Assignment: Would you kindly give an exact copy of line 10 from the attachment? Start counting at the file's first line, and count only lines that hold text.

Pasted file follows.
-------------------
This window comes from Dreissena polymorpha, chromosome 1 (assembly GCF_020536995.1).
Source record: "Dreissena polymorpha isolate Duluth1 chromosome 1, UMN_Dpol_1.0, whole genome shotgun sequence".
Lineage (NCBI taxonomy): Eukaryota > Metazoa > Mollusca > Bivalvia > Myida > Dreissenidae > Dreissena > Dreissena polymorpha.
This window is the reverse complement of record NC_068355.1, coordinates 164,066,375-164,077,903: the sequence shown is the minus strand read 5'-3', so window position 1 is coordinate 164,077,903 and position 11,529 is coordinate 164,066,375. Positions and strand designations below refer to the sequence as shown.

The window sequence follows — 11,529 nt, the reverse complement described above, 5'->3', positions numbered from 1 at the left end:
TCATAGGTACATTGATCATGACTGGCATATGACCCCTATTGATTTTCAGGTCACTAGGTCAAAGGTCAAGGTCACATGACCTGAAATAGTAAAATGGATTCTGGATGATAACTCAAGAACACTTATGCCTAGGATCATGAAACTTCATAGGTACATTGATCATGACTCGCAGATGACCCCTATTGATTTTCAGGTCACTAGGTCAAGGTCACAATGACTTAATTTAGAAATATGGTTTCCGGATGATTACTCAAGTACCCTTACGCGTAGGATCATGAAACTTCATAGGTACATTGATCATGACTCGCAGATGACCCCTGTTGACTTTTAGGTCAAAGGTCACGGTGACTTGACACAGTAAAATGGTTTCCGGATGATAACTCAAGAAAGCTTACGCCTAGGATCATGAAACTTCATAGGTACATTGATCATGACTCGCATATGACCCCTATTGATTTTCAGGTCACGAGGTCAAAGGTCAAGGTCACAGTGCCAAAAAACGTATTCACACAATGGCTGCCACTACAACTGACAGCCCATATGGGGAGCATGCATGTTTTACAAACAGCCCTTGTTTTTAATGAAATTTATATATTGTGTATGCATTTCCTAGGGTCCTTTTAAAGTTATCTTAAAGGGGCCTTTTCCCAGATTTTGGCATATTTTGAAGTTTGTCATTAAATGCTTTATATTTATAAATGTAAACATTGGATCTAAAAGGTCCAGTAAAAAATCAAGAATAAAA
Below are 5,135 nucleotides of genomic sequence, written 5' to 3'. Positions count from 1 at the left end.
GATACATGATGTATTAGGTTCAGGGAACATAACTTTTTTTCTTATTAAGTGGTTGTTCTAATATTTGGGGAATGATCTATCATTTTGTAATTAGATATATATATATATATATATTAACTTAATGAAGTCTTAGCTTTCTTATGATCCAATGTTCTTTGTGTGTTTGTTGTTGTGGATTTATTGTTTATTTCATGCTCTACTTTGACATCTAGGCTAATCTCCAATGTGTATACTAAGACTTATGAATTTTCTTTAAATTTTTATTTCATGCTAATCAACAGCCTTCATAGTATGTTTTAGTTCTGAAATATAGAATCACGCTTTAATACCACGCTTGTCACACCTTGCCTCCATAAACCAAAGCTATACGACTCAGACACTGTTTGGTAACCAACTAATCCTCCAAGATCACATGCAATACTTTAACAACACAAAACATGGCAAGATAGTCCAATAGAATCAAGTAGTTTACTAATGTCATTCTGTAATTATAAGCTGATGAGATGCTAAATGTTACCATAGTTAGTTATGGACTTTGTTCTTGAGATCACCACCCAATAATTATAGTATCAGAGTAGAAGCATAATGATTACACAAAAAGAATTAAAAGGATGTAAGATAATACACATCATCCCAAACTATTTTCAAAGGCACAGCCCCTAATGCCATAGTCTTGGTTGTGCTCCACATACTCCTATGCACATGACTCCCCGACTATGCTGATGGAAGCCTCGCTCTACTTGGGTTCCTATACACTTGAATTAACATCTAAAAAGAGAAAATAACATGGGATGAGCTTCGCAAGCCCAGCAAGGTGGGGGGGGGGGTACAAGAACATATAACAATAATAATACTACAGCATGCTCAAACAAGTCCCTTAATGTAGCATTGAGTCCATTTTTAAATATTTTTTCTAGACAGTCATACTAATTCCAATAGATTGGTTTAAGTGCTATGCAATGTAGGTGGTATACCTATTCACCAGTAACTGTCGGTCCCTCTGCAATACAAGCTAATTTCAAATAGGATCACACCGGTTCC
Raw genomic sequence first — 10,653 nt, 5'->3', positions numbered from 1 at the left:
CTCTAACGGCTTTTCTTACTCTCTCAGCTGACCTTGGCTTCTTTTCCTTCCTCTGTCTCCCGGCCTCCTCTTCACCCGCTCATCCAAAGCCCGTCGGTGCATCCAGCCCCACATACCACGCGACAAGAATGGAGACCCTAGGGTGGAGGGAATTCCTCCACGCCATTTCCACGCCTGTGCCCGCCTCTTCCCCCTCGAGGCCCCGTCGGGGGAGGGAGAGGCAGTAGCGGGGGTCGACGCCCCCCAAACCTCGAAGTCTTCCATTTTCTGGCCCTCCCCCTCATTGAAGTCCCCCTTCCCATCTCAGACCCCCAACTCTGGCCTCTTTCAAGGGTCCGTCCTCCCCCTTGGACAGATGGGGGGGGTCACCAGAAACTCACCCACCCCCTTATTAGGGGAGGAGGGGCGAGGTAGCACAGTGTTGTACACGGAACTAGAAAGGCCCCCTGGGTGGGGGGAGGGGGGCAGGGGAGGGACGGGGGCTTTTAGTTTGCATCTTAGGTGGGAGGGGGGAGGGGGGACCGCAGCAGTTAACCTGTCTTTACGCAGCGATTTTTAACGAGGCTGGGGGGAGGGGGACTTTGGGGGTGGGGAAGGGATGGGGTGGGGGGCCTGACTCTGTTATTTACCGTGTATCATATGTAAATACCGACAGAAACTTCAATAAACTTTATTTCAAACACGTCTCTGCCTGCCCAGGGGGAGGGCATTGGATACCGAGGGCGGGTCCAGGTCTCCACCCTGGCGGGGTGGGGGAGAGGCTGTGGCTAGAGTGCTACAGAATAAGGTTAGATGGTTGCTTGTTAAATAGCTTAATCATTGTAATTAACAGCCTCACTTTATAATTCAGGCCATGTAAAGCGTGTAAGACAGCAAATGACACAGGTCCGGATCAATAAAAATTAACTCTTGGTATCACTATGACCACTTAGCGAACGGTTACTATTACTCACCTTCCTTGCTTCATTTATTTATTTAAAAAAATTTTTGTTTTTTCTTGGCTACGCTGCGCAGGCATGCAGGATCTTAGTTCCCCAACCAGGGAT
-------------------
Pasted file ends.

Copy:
CTCTAACGGCTTTTCTTACTCTCTCAGCTGACCTTGGCTTCTTTTCCTTCCTCTGTCTCCCGGCCTCCTCTTCACCCGCTCATCCAAAGCCCGTCGGTGCATCCAGCCCCACATACCACGCGACAAGAATGGAGACCCTAGGGTGGAGGGAATTCCTCCACGCCATTTCCACGCCTGTGCCCGCCTCTTCCCCCTCGAGGCCCCGTCGGGGGAGGGAGAGGCAGTAGCGGGGGTCGACGCCCCCCAAACCTCGAAGTCTTCCATTTTCTGGCCCTCCCCCTCATTGAAGTCCCCCTTCCCATCTCAGACCCCCAACTCTGGCCTCTTTCAAGGGTCCGTCCTCCCCCTTGGACAGATGGGGGGGGTCACCAGAAACTCACCCACCCCCTTATTAGGGGAGGAGGGGCGAGGTAGCACAGTGTTGTACACGGAACTAGAAAGGCCCCCTGGGTGGGGGGAGGGGGGCAGGGGAGGGACGGGGGCTTTTAGTTTGCATCTTAGGTGGGAGGGGGGAGGGGGGACCGCAGCAGTTAACCTGTCTTTACGCAGCGATTTTTAACGAGGCTGGGGGGAGGGGGACTTTGGGGGTGGGGAAGGGATGGGGTGGGGGGCCTGACTCTGTTATTTACCGTGTATCATATGTAAATACCGACAGAAACTTCAATAAACTTTATTTCAAACACGTCTCTGCCTGCCCAGGGGGAGGGCATTGGATACCGAGGGCGGGTCCAGGTCTCCACCCTGGCGGGGTGGGGGAGAGGCTGTGGCTAGAGTGCTACAGAATAAGGTTAGATGGTTGCTTGTTAAATAGCTTAATCATTGTAATTAACAGCCTCACTTTATAATTCAGGCCATGTAAAGCGTGTAAGACAGCAAATGACACAGGTCCGGATCAATAAAAATTAACTCTTGGTATCACTATGACCACTTAGCGAACGGTTACTATTACTCACCTTCCTTGCTTCATTTATTTATTTAAAAAAATTTTTGTTTTTTCTTGGCTACGCTGCGCAGGCATGCAGGATCTTAGTTCCCCAACCAGGGAT